ABC Radio Canberra listeners and colleagues bid newsreader Andrew Messenger a fond farewell on Thursday, his last day in a 50-year broadcasting career.
The appreciative texts from listeners flowed thick and fast as Messenger signed off on a career that had encompassed almost every radio station in Canberra, as well as a fair few around the nation.
Listeners said they would miss "that reassuring Andy Messenger" and his "beautiful voice" and noted he had "such a perfect name for the role he plays in our lives".
Ian from Richardson, was even moved to write a poem: "Looking at the rain/Feeling the pain of Andy gone/ Running through my brain."
Former ABC foreign correspondent Philip Williams also gave an impromptu on-air tribute to Messenger as he visited the Northbourne Avenue studios.
Messenger had been Williams' boss when Williams was a cub reporter at 2CC.
"You've been a fantastic journalist and you've really helped train up the young ones, so your legacy is actually in those who follow you," Williams said.
"So, a huge congratulations, mate."
Williams also noted Williams was still delivering the big news, even on his last day, including the death of former United States secretary of state, Henry Kissinger.
"Perhaps one person who you didn't know was a big fan was Henry Kissinger and on his last day, he said, 'If he's out of here, I'm out of here'," Williams joked.
For Messenger, who turns 69 on December 27, it was a day of mixed emotions - time to leave but still hard to go.
"I'm going to miss it a lot," he said.
Messenger, who grew up on a farm outside Mount Gambier in South Australia, got his first job in radio on November 12, 1973 at radio station 2VM in Moree in north-western NSW.
He also worked at radio stations in Kempsey and Tamworth, spinning discs rather than yarns. Hist first journalism job was in Toowoomba before he got a cadetship in Brisbane, covering state politics in the heady days of premier Joh Bjelke-Petersen.
He remembered reporting live from street protests over power cuts, long before mobile phones, instead carrying around "basically a car battery with a phone hook on the top".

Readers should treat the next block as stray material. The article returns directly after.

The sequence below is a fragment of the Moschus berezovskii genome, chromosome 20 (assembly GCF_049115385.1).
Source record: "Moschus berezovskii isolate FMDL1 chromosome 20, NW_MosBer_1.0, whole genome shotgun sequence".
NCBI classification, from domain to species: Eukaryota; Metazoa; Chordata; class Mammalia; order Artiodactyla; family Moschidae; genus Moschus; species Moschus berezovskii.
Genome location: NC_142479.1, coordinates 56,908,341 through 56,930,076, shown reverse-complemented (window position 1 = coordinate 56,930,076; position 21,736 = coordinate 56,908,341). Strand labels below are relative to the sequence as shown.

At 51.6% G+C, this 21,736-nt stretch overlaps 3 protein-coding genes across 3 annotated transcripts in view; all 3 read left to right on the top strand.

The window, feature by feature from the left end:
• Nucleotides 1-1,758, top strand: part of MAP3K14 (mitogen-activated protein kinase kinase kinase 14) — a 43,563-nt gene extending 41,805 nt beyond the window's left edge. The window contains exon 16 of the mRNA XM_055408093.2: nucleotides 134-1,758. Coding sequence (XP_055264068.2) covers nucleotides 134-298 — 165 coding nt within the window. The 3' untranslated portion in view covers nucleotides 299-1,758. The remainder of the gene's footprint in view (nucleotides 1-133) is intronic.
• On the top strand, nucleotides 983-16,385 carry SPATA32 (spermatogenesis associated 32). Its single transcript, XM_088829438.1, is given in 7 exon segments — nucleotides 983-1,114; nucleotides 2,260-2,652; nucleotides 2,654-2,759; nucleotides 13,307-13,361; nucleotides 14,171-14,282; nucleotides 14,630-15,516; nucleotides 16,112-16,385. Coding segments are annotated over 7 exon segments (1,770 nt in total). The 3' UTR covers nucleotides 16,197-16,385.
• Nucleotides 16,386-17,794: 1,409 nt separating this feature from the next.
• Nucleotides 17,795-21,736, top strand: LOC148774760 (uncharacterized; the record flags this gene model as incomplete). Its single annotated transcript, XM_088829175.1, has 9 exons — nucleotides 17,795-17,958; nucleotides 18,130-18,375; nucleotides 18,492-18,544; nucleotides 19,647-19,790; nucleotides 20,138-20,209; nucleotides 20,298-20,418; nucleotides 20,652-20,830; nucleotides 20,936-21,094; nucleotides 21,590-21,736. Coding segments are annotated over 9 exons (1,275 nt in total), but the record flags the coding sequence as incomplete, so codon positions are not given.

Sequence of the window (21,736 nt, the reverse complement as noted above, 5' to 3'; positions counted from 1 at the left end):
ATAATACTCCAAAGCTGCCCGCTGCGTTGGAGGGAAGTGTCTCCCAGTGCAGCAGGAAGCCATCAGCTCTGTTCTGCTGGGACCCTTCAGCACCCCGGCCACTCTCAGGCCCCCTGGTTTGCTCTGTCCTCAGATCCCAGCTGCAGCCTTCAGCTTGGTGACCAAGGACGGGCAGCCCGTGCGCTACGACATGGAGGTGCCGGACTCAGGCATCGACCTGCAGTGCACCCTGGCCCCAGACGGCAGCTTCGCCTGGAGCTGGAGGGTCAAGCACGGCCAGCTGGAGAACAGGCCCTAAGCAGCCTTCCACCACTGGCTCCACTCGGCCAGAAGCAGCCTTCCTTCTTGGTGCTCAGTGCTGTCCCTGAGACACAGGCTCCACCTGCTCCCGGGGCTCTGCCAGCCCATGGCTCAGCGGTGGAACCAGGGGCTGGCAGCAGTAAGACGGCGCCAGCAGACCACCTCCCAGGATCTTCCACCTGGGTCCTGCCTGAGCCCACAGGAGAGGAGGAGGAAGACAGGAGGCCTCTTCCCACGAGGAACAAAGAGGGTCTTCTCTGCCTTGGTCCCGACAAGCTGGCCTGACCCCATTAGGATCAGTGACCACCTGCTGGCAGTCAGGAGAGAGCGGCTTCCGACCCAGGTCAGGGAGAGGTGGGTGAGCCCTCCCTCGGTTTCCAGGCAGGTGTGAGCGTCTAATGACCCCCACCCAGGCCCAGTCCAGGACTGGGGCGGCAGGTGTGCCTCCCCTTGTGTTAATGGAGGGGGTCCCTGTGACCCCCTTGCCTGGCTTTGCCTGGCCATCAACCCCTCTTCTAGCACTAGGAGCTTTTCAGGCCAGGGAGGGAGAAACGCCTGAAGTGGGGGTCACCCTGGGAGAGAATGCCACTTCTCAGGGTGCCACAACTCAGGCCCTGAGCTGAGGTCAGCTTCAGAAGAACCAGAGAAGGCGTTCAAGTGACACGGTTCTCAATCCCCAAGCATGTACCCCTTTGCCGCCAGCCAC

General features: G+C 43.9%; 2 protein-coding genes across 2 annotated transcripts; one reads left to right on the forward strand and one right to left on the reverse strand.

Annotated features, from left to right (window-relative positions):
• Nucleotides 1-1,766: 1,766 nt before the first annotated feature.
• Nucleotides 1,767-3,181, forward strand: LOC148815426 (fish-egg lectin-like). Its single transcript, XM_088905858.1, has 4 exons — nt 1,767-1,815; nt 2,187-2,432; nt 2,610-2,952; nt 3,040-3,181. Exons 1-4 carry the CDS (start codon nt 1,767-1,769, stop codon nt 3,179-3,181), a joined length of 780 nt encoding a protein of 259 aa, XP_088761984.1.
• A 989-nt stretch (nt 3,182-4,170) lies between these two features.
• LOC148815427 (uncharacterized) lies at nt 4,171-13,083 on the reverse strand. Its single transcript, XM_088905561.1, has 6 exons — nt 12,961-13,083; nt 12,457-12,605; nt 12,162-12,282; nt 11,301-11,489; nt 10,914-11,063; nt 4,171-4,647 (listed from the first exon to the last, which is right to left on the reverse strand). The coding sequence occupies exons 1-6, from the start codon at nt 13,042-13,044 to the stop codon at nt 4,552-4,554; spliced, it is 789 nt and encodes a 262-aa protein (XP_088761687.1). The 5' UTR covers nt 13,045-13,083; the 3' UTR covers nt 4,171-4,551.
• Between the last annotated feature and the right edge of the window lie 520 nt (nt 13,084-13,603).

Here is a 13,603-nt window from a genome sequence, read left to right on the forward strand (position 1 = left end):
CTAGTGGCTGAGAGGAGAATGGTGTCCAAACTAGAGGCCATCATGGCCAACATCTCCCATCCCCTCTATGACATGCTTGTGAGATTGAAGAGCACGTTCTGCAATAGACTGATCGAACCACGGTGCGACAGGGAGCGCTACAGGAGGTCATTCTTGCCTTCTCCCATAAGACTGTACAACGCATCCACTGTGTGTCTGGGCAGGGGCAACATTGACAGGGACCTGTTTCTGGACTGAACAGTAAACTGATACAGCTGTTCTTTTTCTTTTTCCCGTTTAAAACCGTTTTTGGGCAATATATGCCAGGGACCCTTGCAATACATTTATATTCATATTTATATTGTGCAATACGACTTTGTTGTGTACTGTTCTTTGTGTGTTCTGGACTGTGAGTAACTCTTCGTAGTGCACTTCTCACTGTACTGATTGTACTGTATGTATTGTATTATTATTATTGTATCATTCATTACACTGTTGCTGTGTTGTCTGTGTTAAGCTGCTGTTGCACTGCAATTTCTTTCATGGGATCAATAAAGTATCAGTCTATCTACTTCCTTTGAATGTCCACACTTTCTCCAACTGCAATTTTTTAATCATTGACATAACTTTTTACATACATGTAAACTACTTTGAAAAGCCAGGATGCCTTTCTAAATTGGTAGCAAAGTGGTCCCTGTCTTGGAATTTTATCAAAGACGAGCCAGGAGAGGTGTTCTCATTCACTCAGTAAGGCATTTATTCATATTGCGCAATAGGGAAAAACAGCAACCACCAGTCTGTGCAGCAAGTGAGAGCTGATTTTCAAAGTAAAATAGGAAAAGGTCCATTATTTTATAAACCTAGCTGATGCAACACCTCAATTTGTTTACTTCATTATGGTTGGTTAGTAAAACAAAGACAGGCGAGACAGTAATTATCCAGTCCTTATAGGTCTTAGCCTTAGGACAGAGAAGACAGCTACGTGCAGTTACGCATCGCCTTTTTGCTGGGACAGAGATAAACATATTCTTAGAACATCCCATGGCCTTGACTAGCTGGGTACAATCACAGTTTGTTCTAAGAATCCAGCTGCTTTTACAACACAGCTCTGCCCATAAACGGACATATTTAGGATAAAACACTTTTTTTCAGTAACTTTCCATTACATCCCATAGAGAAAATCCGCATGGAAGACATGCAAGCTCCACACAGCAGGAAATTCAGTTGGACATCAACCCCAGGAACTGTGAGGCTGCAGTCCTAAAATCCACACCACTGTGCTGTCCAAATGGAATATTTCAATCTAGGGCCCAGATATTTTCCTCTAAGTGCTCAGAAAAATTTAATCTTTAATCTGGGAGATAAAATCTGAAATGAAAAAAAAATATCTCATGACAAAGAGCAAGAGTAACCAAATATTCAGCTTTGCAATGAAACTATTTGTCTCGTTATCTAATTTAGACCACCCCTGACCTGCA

Messenger knew he belonged in broadcasting news, rather than playing music on radio.
"For the first time, it felt like what I was doing on air meant something," he said.
Messenger and his wife Irene live in Higgins and have three children - Danny, Phillip and Angela.
The couple, with then one child, moved to Canberra in 1979. A mate from Moree, John Stanley, was working at Parliament House and asked Messenger to move to Canberra to read the morning news for 2CC.
"And after everywhere we'd been, my wife said, 'This will be our last move'," he said.
Messenger worked in most iterations of the AM/FM radio stations in Canberra. He was among the FM 104.7 employees who had to smash their way out of their studios above the Jolimont siege in 1993. A fire burnt through the wires to the transmitter 30 seconds before he was planning to put a bulletin to air.
"It was perhaps the best bulletin I ever prepared that never went to air," he said.
Messenger joined the ABC in 2000, initially to produce its TV news. But after a few years, went back to his first love, radio.
Over two decades, ABC listeners have tuned in for his news bulletins as as well as his gentle, personable chats with the presenters.
"I think after you've been in radio and you get to talk to people one-on-one, because no matter how big the audience is, it's still talking to one person, it's just very intimate and personal and something I've always loved," he said.
In retirement, he plans to take some holidays, continue his daily three hours in the gym (cardio, weights and swim) and make his 500th blood donation, next week.
And what he'll always be known for is his voice, at once authoritative and melodious.
"It's funny, I have this tape from when I was training for radio and my voice is very nasally, high-pitched and very Australian," he said.
"Now, I'm not conscious of my voice being any different to anyone else's. It's just part of who I am, it's part of my DNA."